1881 search results for "time series"

ShareLaTeX now supports knitr

January 31, 2014
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ShareLaTeX (click here to register a free account) is a wonderful and reliable on-line editor for writing and compiling LaTeX documents “in the cloud” as well as working together in real-time (imagine Google Docs supporting LaTeX => you get ShareLaTeX).…Read more ›

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analyze the national survey of oaa participants (nps) with r

January 21, 2014
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the united states administration on aging (aoa) spends about a billion dollars on community services and meals for elderly americans every year.  enacted as part of lyndon johnson's great society program, title iii of the older americans act funds...

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Bayesian First Aid: Binomial Test

January 20, 2014
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Bayesian First Aid: Binomial Test

The binomial test is arguably the conceptually simplest of all statistical tests: It has only one parameter and an easy to understand distribution for the data. When introducing null hypothesis significance testing it is puzzling that the binomial test is not the first example of a test but sometimes is introduced long after the t-test and the ANOVA...

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Fast-track publishing using knitr: stitching it together (part V)

January 20, 2014
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Fast-track publishing using knitr: stitching it together (part V)

Fast-track publishing using knitr is a short series on how I use knitr to speedup publishing in my research. There has been plenty of feedback and interest for the series, and in this post I would like to provide (1) a brief summary and (2) an example showing how to put all the pieces together. [caption id="attachment_1094"...

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Rectangular Integration (a.k.a. The Midpoint Rule)

Rectangular Integration (a.k.a. The Midpoint Rule)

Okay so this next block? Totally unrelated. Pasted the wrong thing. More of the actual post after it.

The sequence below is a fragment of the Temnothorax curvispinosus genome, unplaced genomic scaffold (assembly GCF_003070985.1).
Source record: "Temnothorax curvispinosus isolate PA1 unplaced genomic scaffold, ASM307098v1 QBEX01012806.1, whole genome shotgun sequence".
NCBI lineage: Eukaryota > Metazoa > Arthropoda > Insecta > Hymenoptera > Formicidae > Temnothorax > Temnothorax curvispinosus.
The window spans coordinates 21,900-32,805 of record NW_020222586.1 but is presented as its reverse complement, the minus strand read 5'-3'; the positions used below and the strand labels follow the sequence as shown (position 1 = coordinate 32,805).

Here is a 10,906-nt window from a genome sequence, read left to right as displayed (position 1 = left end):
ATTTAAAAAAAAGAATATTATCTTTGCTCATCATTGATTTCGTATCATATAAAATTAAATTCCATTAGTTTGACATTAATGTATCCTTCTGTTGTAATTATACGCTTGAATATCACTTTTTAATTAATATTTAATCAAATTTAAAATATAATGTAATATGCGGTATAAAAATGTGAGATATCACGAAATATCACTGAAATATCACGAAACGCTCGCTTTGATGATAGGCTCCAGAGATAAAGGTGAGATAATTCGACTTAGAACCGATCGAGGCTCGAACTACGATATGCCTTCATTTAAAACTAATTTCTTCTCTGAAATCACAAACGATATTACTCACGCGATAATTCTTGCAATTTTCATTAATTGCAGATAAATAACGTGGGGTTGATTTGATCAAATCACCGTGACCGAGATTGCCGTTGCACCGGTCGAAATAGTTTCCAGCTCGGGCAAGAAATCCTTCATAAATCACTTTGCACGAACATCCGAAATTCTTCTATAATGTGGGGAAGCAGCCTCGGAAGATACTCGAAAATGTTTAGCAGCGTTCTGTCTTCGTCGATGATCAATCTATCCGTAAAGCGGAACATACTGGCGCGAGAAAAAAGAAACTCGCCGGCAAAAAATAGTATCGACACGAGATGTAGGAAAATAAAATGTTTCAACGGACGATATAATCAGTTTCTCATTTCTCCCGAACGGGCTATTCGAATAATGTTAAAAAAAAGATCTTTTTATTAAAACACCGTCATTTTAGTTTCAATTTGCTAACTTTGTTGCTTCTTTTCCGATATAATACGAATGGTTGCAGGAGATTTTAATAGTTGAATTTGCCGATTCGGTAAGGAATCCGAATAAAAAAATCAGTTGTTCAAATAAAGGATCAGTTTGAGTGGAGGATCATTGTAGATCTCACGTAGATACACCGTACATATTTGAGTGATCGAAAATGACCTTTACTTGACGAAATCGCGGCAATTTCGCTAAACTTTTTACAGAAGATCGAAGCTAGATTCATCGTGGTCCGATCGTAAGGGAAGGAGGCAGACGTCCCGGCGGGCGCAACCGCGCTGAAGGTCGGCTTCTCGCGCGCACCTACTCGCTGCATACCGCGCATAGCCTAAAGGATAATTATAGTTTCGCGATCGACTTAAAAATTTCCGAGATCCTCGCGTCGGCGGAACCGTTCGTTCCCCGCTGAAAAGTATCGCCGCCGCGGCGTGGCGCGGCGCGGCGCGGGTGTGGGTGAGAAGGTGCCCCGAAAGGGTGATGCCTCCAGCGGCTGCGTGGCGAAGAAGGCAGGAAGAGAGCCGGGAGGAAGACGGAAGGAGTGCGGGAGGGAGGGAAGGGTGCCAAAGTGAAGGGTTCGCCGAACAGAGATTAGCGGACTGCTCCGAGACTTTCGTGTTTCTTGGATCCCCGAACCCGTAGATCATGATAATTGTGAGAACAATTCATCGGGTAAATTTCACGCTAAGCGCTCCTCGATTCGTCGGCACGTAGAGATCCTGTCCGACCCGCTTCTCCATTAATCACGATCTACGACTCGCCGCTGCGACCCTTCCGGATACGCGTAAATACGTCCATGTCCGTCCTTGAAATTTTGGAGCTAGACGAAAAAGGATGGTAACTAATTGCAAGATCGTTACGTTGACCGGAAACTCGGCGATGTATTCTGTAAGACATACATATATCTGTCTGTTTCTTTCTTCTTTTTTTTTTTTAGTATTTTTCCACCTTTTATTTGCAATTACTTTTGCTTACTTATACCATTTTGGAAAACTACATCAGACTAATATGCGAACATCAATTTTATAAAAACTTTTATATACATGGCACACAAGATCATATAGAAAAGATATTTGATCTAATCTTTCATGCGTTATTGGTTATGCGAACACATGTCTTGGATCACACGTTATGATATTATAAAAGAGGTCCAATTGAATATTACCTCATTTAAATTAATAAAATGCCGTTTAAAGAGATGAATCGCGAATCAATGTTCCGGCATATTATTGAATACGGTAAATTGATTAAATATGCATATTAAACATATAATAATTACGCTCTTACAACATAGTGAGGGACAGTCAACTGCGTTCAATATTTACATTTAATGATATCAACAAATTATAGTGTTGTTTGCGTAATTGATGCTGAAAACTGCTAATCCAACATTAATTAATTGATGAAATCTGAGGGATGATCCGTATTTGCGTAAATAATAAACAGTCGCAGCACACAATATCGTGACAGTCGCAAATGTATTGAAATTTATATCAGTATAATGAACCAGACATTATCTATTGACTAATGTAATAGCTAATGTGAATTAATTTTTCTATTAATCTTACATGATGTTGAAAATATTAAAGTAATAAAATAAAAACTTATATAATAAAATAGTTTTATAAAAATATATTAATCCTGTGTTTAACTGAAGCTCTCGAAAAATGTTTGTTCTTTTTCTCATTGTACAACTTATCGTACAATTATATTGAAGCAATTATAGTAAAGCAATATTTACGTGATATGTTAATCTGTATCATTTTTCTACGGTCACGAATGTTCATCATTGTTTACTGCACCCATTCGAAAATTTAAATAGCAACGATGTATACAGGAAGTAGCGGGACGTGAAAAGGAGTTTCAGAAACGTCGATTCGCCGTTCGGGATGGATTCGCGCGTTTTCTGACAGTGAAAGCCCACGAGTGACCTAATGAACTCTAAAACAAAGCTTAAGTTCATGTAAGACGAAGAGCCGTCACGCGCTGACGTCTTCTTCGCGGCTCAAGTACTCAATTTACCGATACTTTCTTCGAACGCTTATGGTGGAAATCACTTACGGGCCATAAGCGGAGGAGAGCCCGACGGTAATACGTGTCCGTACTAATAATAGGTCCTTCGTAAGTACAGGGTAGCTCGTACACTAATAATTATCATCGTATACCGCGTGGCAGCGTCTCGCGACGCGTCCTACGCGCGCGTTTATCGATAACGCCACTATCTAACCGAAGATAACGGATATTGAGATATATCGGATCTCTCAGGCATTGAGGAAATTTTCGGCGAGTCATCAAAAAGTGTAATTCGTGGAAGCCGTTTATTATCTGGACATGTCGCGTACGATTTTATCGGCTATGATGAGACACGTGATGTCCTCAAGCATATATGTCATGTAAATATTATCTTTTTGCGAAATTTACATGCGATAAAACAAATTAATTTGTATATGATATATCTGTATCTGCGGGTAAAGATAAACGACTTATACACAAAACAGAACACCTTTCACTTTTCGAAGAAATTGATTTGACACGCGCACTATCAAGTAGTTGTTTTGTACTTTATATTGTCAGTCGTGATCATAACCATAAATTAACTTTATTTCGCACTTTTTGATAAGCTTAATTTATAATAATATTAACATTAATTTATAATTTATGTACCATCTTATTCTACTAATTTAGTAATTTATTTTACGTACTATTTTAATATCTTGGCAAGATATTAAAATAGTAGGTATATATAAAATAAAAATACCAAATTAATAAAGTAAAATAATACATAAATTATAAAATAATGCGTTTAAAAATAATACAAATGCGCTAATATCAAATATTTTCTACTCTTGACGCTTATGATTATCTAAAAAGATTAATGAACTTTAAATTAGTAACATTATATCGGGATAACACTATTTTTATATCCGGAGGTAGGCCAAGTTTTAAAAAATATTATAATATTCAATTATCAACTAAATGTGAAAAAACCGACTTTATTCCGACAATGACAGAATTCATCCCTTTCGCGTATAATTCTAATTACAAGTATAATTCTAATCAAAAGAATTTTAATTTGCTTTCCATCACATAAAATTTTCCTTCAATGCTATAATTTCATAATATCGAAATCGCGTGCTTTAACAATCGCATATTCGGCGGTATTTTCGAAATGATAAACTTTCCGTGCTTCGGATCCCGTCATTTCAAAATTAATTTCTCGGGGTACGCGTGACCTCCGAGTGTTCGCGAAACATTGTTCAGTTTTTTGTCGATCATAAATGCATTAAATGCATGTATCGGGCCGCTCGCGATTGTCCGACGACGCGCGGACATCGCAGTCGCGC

Introduction Continuing on the recently born series on numerical integration, this post will introduce rectangular integration.  I will describe the concept behind rectangular integration, show a function in R for how to do it, and use it to check that the distribution actually integrates to 1 over its support set.  This post follows from my

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Statistics meets rhetoric: A text analysis of "I Have a Dream" in R

January 20, 2014
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Statistics meets rhetoric: A text analysis of "I Have a Dream" in R

This article was first published on analyze stuff. It has been contributed to Anything but R-bitrary as the second article in its introductory series.By Max Ghenis Today, we celebrate the would-be 85th birthday of Martin Luther King, Jr., a man remembered for pioneering the civil rights movement through his courage, moral leadership, and oratory prowess. This post...

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Second NYC R classes(announcement and teaching experience)

January 20, 2014
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Second NYC R classes(announcement and teaching experience)

(The photo was from our first offering of R classes) We are going to offer our Data Science by R (beginner level) course again in February. The goal of this class is to get students to a point where they are self-sufficient in R, are proficient at analyzing data and can take these skills back to their full-time jobs....

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What is volatility?

January 19, 2014
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What is volatility?

Some facts and some speculation. Definition Volatility is the annualized standard deviation of returns — it is often expressed in percent. A volatility of 20 means that there is about a one-third probability that an asset’s price a year from now will have fallen or risen by more than 20% from its present value. In … Continue reading...

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Fast-track publishing using knitr: table mania (part IV)

January 15, 2014
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Fast-track publishing using knitr: table mania (part IV)

Fast-track publishing using knitr is a short series on how I use knitr to speedup publishing in my research. While illustrations (previous post) are optional, tables are not, and this fourth article is therefore devoted to tables. Tables through knitr is probably one of the most powerful fast-track publishing tools, in this article I will show (1) how...

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Butterworth filter overshoot

January 15, 2014
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Butterworth filter overshoot

Introduction Butterworth filters with order other than 1 have an overshoot phenomenon that can be problematic in some cases. For example, if smoothing is used on an estimate of kinetic energy, overshoots might yield negative values that are nonphysical. This post simply illustrates this with made-up data that the reader can experiment with. Methods First, create and plot...

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